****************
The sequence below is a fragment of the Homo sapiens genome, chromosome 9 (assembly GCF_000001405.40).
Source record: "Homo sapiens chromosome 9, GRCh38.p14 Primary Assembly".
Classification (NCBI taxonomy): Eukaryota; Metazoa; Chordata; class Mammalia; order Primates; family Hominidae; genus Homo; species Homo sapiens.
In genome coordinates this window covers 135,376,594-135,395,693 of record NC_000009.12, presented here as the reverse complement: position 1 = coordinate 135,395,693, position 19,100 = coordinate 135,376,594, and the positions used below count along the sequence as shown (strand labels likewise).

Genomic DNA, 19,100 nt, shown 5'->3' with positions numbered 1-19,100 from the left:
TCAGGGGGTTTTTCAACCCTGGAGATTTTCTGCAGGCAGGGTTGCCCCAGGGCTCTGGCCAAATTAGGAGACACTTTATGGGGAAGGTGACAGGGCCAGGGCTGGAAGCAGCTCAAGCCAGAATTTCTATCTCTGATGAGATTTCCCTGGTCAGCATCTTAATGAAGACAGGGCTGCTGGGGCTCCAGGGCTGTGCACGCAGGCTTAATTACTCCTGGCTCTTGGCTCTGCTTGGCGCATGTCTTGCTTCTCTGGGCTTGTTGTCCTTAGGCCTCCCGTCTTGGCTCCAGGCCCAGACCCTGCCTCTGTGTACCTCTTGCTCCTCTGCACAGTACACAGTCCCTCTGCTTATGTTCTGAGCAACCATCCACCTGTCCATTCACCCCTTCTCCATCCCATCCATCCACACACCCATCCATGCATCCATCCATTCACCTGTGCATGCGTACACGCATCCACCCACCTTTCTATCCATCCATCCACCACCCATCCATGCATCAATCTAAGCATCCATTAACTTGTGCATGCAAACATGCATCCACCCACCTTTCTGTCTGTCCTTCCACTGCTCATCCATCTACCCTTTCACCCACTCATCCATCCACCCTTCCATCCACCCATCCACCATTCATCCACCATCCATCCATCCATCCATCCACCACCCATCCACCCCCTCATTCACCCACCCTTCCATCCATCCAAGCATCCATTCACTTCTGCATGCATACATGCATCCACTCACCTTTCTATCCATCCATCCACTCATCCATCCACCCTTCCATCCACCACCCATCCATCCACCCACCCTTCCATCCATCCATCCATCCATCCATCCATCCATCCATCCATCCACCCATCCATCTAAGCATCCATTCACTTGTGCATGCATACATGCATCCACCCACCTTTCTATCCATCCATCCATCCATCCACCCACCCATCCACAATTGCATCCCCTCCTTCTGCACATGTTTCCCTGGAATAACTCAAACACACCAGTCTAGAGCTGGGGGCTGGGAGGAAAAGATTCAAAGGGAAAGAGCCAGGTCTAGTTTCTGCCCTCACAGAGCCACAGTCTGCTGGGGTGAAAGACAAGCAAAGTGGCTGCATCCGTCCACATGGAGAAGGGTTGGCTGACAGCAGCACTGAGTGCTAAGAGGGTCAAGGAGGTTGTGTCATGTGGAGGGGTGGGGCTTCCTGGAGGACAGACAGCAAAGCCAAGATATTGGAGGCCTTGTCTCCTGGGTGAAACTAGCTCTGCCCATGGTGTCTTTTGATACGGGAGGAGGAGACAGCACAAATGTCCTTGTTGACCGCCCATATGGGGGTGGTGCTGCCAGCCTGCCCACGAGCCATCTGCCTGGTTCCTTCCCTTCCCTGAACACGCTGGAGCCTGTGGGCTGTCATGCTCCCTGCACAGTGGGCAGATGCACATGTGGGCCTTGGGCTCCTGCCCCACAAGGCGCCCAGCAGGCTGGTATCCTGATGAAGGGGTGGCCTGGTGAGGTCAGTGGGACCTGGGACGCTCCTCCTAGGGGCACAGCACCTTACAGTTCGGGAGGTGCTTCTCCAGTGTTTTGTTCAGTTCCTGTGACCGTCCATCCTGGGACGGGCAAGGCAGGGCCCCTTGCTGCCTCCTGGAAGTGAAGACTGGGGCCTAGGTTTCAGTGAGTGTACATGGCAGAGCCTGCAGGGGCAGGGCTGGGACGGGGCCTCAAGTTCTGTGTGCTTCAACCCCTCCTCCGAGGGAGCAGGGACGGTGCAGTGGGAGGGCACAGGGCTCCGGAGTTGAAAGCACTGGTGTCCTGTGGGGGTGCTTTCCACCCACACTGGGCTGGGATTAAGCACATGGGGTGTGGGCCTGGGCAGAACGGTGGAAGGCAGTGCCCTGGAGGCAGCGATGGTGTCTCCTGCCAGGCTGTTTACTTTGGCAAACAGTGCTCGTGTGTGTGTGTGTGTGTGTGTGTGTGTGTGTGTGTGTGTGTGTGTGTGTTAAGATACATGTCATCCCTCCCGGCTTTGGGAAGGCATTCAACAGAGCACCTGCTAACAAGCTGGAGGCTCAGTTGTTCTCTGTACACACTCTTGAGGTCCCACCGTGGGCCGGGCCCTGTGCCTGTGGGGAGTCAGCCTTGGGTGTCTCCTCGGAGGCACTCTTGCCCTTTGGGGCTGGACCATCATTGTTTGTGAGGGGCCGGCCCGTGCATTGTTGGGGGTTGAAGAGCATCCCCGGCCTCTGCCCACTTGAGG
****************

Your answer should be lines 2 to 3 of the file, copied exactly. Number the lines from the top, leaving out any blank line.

Source record: "Homo sapiens chromosome 9, GRCh38.p14 Primary Assembly".
Classification (NCBI taxonomy): Eukaryota; Metazoa; Chordata; class Mammalia; order Primates; family Hominidae; genus Homo; species Homo sapiens.